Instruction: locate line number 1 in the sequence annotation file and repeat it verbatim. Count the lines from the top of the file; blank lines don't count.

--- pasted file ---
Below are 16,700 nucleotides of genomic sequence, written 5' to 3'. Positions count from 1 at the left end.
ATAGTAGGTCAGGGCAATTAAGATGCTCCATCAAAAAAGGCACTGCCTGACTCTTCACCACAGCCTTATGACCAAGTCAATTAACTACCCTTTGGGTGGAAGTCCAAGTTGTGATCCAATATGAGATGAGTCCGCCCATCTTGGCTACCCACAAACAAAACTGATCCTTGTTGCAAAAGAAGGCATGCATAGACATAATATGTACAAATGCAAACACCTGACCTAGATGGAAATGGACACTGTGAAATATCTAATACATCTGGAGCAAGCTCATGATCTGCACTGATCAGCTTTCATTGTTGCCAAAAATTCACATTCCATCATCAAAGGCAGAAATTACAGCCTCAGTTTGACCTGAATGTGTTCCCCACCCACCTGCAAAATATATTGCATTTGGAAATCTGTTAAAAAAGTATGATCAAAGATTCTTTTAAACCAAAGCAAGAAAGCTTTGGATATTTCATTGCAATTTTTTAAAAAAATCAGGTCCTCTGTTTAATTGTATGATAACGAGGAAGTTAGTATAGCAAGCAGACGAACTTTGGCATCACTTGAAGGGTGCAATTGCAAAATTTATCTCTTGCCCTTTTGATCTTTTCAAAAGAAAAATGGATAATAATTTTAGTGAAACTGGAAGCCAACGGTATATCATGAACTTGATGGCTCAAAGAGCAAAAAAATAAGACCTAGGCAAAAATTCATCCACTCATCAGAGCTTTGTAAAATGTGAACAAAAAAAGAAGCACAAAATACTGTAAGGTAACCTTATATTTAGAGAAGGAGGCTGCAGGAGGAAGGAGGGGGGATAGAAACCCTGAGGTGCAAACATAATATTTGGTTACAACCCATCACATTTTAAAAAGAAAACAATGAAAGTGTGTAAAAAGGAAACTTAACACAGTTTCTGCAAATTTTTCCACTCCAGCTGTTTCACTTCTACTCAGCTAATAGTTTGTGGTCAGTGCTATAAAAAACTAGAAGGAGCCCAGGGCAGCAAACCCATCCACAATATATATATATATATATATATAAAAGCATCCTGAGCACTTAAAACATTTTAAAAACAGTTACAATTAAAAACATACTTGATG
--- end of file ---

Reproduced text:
Below are 16,700 nucleotides of genomic sequence, written 5' to 3'. Positions count from 1 at the left end.